Women’s Collective Affiliated

Words by Nicholas Birchall

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Credit: AUU

Last night the SRC voted to affiliate the Women’s Collective.

At the meeting, SRC President Henry Armfield, spoke to his motion to affiliate the Women’s Collective autonomously to the SRC, stating that “it’s ridiculous that [the University doesn’t] have a Women’s Collective.” He further reaffirmed his support for the actions of the collective so far, including the organisation of a rally against domestic violence, decrying the internal power-games responsible for thus far having blocked the Women’s Collective, calling it “frankly ridiculous”. This drew laughter from several members of the right coalition (formed by Progress and Connect).

International Student Officer, Ngoc Lan (Laura) Tran, member of Progress, then called for an amendment to Mr Armfield’s motion, stating that the Women’s Officer must be instated as President of the Women’s Collective. SRC Women’s Officer Rebecca Etienne then spoke against this amendment, affirming the work that the Women’s Collective have already accomplished, and suggesting that this amendment would not change anything substantive, but rather simply “[gives the club] more regulations and laws”, suggesting that this debate was ridiculous given the history, and current state of affairs.

Mr Armfield however found the amendment agreeable, stating that the amendment had no real power as the Women’s Collective operated as an “autonomous group” anyway.

The amended motion was then formally moved, and passed.

Debate then broke out between members of the audience and SRC about the “authoritarian” nature of forcibly appointing a president to a club, with many concerned about the precedent set.

Ms Etienne spoke to her Office Bearer report criticising the 2019 Clubs Committee for their rejection of the Women’s Collective, and effectively causing the further turmoil student representation is currently embroiled in. She also condemned the amended motion to affiliate the Women’s Collective, as it intruded upon the autonomy of the group. Ms Etienne then asked Oscar Ong (former AUU President, and member of 2019 Clubs Committee) to explain his reasoning behind initially rejecting the Women’s Collective’s application in September of 2019.

Mr Ong was initially coy, indicating that he would not disclose his reasoning as the meeting was in-camera. This changed upon presentation of evidence that the meeting was in fact, ex-camera. Mr Ong then took aim at On Dit, suggesting that they had “incorrectly reported” the events of the meeting, and reasoning given by the committee at the time. On Dit’s initial report on these minutes can be found here.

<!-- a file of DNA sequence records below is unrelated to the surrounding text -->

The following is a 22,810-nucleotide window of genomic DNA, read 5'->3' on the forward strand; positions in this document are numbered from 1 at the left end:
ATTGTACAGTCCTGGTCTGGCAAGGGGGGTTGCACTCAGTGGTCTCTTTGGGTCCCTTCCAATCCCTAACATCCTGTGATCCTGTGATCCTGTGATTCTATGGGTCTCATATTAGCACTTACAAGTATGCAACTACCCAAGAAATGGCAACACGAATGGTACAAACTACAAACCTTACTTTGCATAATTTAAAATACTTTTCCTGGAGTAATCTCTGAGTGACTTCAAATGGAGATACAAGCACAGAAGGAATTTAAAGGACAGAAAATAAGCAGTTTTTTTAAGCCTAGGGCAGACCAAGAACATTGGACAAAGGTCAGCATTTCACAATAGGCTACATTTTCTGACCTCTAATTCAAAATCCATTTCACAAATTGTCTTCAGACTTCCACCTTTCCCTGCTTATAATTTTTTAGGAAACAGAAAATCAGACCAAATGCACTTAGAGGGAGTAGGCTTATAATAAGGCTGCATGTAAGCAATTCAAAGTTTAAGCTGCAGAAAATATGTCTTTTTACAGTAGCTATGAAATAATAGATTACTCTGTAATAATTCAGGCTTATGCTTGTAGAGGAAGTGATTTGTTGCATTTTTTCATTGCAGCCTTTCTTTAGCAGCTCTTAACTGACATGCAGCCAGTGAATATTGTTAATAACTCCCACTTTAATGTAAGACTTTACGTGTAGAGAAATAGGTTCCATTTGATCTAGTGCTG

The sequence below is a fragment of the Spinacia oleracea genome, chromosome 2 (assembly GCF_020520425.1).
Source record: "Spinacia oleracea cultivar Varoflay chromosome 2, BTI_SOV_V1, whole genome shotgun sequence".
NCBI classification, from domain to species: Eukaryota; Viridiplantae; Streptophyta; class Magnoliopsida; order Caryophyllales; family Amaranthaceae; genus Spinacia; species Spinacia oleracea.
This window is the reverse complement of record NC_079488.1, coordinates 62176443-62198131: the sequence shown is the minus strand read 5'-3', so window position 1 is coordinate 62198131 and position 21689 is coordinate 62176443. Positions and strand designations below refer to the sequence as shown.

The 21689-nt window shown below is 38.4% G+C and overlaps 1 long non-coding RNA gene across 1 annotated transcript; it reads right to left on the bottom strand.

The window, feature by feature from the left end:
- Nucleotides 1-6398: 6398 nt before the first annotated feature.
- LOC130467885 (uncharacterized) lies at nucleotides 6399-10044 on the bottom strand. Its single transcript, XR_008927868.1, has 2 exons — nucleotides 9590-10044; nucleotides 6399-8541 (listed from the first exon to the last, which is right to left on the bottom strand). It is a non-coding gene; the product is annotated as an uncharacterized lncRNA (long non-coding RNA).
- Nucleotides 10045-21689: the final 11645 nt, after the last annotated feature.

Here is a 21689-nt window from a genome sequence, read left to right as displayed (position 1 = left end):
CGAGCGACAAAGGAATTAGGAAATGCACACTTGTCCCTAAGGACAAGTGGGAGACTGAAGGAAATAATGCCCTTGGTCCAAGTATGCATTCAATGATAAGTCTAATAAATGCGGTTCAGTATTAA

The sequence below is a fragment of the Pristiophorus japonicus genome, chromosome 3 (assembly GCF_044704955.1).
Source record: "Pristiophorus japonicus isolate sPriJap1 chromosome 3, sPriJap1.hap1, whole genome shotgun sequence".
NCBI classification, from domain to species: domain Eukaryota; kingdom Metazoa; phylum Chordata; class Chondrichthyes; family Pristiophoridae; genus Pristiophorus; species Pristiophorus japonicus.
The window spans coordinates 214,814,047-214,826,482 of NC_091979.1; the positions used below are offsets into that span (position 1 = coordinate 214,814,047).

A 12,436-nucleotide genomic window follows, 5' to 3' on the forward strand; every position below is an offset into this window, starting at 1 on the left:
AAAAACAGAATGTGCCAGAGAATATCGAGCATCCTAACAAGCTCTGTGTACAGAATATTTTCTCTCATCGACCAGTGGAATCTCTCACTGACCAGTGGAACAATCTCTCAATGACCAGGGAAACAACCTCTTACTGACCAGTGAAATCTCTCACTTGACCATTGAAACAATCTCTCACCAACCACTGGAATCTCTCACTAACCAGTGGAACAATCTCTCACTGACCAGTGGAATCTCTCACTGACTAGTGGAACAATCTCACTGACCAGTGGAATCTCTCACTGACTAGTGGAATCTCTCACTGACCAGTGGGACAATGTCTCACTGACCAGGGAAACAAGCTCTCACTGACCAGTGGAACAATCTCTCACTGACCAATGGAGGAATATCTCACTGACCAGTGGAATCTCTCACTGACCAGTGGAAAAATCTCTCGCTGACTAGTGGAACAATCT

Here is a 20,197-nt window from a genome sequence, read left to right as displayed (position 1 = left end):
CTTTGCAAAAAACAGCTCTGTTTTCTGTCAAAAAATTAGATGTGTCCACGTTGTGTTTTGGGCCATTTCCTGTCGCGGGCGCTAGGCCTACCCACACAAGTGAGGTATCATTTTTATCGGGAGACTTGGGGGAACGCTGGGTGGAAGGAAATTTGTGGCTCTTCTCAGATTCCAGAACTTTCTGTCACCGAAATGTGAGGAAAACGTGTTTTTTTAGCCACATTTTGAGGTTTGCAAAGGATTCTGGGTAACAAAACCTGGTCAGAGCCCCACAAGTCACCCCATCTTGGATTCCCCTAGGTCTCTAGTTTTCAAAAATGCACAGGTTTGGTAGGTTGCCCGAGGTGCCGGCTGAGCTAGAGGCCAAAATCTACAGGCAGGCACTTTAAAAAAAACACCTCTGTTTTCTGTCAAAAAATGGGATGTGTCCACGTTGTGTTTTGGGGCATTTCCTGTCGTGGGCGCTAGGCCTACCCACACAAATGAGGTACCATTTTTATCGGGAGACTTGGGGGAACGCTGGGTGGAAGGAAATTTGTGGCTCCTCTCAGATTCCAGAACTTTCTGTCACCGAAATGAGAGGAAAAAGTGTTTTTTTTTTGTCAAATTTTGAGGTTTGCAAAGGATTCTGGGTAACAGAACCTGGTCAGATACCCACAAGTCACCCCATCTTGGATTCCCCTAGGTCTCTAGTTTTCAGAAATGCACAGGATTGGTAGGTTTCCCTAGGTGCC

On Dit would like to note that despite Mr Ong’s claims, the official minutes for the Clubs Committee meeting held on the 25th of September, published by On Dit, were later accepted by the Clubs Committee at the following meeting on the 18th of October. This motion to accept the recorded minutes was moved by Mr Ong himself, and can be viewed below. On Dit stands by its initial reporting of these events.

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Excerpt from Clubs Committee Minutes 18/10/19

Following this Mr Ong stated that the Clubs Committee rejected the application as it was concerned that the Women’s Collective executive was not “representative” of all female-identifying students on campus, as they held an AGM. Mr Ong reaffirmed his position that the Women’s Officer should be the president of the Women’s Collective. He further argued that the role of Women’s Officer was far more representative of female-identifying students, as student elections occurred over five days. He further stated that “In an AGM, however good you try to carry out the AGM, it’s one day, one time, you can’t get 50% of the population in a room at one time”. The notion that the Women’s Collective forces all women to enrol in it was rejected by Ms Etienne who stated that “No, [membership] is a choice, as in ‘choice’.”

Ong’s logic was questioned by General Councillor Darcy Hermsen, who stated that by Mr Ong’s logic, the Pride Club could not be representative of LGBT students on campus, as their executive is decided by AGM, rather than student elections. Mr Ong responded stating that “The Pride Club is not representative [of LGBT students] so…”.

A member of the audience then further questioned Mr Ong’s logic stating that general student elections cannot be fully representative of women, and who they want as Women’s Officer, as men also have the right to vote on the position, potentially skewing the results.

Ms Etienne then moved a motion of public SRC solidarity with the Women’s Collective, including a Facebook post stating as much, as well as public condemnation of the 2019 Clubs Committee for their rejection of the Women’s Collective. This motion was passed, with the left block voting in favour, and the right block abstaining.

What does this mean for the Women’s Collective?

While the Women’s Collective is technically now affiliated with the SRC, due to the imprecise wording of the amendment, the interpretation of the motion is currently unclear, and will need to be further discussed at a later SRC meeting.

Speaking with the Women’s Collective today, they expressed their disappointed with last night’s proceedings, and the over-politicisation of this issue. Ms Etienne, speaking on behalf of the committee further stated:

“I would also like to express my gratitude to the people who were supportive of the Women’s Collective, and will continue to fight against the face of adversity.”

Adelaide University student magazine since 1932. Edited by Nicholas Birchall, Felix Eldridge, Taylor Fernandez and Larisa Forgac. Email us at onditmag@gmail.com

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